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Hi list,

I've had recently a problem in tht same category than that of Paul and was about to ask you when I've seen his mail (see copy below).

I was porting an old C++/Java school project to Lua, and it contains a vector3 class representing a position/vector in 3d space. Since I'm using Lua 5.1 since the day it's out, I thought it would have been nice to use the # operator to get the length of the vector. My vector is a table with x, y and z fields, and I don't care about the length of the table itself. My problem is that I then figured out that the # operator is not overridable for tables, since it already exists. I thought it was a bug of some kind, but the Lua source seems to be explicit about that:
      case OP_LEN: {
        const TValue *rb = RB(i);
        switch (ttype(rb)) {
          case LUA_TTABLE: {
            setnvalue(ra, cast_num(luaH_getn(hvalue(rb))));
          case LUA_TSTRING: {
            setnvalue(ra, cast_num(tsvalue(rb)->len));
          default: {  /* try metamethod */
              if (!call_binTM(L, rb, luaO_nilobject, ra, TM_LEN)) // <- :NOTE: TM_LEN stands for __len
                luaG_typeerror(L, rb, "get length of");
If the object is a string or a table the metatable method is not checked at all. Metatable operators are not overridable ones but definable ones (meaning they are used if there is no default). But there's an exception for index and newindew, which are really overridable, there is even special functions to get their default behavior (rawget, rawset). (:NOTE: I haven't tested other operators since table.__len is the only one redefinable in lua that has a default meaning)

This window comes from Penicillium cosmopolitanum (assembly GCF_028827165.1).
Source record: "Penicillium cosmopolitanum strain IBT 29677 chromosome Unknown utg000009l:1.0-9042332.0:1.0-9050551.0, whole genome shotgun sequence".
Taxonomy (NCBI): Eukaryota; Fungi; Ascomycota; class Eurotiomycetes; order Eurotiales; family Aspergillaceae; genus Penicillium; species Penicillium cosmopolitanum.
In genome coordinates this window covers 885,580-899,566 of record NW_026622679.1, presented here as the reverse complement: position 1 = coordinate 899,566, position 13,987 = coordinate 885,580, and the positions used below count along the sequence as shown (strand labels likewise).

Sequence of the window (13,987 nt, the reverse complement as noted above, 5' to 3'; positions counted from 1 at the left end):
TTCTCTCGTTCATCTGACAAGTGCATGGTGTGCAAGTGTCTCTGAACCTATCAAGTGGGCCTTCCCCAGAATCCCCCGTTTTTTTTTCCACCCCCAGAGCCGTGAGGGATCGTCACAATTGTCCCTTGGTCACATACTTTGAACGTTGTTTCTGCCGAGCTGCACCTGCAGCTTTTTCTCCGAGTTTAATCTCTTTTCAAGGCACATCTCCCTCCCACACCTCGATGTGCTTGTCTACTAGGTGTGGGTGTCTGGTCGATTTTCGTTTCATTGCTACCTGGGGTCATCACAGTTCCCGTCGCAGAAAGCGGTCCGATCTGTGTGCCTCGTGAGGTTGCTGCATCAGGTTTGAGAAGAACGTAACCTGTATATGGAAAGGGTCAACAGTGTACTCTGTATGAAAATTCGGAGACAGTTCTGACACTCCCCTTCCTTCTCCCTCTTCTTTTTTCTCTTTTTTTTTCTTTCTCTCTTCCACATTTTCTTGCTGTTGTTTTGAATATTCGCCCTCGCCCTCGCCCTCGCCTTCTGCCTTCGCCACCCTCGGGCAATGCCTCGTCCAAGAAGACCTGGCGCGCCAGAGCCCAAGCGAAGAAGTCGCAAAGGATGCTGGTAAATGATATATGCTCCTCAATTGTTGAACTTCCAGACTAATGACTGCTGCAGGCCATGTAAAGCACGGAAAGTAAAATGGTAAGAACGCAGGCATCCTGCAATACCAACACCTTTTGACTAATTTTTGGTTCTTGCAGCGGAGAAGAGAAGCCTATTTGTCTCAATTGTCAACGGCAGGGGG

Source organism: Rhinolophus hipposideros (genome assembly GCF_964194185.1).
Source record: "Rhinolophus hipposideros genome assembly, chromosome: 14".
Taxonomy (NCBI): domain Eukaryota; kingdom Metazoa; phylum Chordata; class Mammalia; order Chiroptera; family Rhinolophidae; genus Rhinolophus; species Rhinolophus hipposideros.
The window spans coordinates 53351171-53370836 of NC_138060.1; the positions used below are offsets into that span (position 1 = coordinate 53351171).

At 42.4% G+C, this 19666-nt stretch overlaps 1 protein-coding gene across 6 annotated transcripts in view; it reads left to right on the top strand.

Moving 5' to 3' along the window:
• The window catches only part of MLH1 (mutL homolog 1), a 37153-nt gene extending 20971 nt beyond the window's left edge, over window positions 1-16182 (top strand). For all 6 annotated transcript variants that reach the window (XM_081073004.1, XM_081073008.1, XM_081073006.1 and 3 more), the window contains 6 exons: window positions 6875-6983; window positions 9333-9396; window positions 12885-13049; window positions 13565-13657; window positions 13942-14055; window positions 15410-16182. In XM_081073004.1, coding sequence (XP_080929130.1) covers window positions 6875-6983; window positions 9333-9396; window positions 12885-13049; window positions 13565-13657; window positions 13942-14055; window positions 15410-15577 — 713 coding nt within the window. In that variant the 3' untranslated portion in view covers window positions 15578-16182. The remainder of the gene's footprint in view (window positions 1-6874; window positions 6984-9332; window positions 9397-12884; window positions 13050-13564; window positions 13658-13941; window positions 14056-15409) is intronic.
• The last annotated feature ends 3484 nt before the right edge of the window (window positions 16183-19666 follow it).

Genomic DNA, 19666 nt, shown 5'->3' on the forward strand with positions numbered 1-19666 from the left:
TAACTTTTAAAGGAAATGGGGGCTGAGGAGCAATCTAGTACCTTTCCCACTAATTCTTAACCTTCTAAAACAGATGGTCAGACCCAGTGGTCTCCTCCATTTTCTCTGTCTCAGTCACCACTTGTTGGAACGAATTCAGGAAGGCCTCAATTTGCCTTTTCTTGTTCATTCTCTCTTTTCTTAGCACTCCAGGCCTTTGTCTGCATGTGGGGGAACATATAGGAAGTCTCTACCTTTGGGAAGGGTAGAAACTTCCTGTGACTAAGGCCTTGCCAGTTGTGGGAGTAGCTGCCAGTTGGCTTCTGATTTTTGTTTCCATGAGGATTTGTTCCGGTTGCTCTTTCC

That would be really cool to make something more coherent with all that stuff. My proposition would be to make *all* operators overridable, and to provide default versions as system methods, with unified names bases on the event name (rawindex, rawnewindex, rawlen, ...). This would not break *most* of existing code since there is no reason to make an operator override for types which don't call them (__len in a table metatable for example). However it would be a (maybe significative) performance hit, but I think the advantages provided are worth it.


-----Message d'origine-----
De : [] De la part de Paul Chiusano
Envoyé : 24 mars 2006 12:41
À : Lua list
Objet : Metatables for primitives performance?

I was playing around with primitive metatables. The following works in 5.1:

local function factorial(n)
  return n < 3 and n or n*factorial(n-1) end Number = { factorial = factorial } debug.setmetatable(3, {__index=Number})

Now I can do (7):factorial() and voila! returns 5040! And it seems that I can pass any number I want into debug.setmetatable, with the same effect. Pretty snazzy.

My question is: is there a performance penalty associated with doing this? Does adding this metatable cause all numeric operations to perform slower? Also, I notice that overriding any of the operator metamethods (like __div) for numbers has no effect. Is this for performance reasons?

If you could override the operators for primitives, seems like you'd need rawdiv, rawadd, and so on. For example:

Number = {
  __div = function(num, denom)
    return denom ~= 0 and (num / denom) or error("Divide by zero!")

num / denom would just call the same metamethod, leading to an infinite loop.